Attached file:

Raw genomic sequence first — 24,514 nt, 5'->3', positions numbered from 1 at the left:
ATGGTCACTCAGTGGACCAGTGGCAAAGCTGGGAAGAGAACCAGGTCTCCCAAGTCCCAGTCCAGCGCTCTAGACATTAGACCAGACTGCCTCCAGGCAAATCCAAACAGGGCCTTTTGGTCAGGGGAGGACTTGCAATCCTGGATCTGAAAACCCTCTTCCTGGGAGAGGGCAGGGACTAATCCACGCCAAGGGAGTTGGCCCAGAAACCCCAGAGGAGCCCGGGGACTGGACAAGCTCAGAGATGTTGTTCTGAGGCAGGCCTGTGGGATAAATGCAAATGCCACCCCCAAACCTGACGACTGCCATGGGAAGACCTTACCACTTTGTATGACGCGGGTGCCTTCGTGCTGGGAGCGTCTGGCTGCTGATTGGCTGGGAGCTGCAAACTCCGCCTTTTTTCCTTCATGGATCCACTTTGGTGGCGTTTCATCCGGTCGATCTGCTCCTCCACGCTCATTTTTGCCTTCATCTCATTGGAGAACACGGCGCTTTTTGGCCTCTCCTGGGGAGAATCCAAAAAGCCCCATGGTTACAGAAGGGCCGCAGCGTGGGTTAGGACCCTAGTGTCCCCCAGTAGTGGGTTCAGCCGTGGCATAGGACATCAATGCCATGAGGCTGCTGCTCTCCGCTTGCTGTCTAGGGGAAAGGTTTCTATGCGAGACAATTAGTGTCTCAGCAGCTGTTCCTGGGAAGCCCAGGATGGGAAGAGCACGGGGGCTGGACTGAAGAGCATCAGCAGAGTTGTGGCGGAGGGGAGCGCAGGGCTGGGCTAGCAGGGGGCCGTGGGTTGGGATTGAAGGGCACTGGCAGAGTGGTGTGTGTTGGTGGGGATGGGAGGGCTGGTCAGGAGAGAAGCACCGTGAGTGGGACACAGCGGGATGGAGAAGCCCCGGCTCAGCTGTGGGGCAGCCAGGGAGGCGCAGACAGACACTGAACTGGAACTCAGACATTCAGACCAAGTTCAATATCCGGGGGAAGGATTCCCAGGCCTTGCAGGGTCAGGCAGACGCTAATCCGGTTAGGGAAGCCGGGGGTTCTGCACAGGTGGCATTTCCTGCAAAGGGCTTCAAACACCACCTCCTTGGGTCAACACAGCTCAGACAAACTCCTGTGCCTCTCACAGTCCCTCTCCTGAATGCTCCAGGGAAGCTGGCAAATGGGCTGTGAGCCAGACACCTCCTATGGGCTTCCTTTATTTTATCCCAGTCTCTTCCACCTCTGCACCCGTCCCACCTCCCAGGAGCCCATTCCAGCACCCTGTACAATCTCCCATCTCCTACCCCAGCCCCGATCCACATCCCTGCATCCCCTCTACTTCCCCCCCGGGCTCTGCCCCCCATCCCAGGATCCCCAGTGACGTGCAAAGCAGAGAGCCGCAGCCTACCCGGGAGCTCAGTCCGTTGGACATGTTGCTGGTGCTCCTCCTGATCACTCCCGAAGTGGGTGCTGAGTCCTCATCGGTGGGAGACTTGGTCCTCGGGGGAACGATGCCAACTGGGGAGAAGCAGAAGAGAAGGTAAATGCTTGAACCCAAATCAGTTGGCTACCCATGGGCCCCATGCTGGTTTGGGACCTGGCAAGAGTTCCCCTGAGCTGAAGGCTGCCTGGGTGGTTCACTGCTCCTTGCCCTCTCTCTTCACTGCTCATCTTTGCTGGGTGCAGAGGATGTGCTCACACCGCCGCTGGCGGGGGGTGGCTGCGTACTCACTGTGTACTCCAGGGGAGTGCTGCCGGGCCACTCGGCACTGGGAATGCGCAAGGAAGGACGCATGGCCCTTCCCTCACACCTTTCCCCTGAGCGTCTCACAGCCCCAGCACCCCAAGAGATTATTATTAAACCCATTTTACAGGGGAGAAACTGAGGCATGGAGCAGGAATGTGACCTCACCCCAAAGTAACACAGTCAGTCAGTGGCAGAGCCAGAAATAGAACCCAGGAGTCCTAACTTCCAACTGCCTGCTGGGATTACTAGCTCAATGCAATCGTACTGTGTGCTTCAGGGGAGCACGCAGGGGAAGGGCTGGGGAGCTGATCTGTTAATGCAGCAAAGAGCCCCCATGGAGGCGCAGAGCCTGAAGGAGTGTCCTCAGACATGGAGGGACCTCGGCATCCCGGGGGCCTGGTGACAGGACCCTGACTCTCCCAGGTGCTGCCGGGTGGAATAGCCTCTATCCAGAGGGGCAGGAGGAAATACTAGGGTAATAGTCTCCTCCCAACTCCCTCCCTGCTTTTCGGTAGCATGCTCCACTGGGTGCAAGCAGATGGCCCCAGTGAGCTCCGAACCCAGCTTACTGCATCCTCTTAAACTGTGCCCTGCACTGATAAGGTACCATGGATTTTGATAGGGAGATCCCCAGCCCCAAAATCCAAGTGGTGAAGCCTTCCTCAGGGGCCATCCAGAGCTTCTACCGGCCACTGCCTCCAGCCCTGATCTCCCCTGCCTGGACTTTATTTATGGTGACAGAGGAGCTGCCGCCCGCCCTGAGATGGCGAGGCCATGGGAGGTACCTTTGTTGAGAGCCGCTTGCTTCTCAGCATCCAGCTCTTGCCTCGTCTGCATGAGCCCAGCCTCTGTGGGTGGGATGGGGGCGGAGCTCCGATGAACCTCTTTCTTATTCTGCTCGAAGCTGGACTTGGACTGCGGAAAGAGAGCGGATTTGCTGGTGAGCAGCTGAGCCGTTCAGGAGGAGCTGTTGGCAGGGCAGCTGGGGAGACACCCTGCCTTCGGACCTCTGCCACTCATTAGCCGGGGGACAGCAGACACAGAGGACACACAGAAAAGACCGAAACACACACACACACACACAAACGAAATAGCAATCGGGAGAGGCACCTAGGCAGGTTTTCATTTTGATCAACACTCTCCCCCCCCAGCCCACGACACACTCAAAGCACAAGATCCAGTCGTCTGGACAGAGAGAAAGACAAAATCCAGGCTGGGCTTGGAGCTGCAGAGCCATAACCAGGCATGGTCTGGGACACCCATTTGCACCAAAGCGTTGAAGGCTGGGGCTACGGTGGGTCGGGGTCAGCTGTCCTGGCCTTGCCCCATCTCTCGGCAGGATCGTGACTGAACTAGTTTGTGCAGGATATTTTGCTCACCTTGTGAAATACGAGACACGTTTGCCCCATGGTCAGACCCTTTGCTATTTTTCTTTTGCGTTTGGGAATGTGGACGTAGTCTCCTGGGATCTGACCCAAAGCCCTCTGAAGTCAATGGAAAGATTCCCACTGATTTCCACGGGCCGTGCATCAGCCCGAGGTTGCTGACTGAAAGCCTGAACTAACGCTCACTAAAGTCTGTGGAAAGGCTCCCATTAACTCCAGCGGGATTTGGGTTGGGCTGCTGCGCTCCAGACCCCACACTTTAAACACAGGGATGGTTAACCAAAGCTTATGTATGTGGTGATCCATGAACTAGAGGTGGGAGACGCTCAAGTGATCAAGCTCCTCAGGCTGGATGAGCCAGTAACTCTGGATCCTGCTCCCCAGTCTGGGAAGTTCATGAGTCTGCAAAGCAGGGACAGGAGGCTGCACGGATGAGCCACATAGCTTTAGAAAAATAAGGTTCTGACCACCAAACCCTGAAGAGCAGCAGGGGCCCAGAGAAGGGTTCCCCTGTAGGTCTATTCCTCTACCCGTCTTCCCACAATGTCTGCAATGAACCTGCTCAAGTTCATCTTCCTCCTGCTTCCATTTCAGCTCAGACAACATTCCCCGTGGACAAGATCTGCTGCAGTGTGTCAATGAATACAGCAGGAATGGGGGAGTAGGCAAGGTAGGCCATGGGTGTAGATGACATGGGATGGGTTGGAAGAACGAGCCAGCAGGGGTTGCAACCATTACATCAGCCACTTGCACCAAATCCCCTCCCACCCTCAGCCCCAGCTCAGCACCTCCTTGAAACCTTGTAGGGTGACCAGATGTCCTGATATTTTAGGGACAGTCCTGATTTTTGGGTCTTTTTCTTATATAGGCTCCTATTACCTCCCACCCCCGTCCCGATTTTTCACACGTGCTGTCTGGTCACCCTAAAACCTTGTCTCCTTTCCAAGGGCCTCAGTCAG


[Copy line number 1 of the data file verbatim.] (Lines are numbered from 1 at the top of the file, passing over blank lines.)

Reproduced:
Raw genomic sequence first — 24,514 nt, 5'->3', positions numbered from 1 at the left: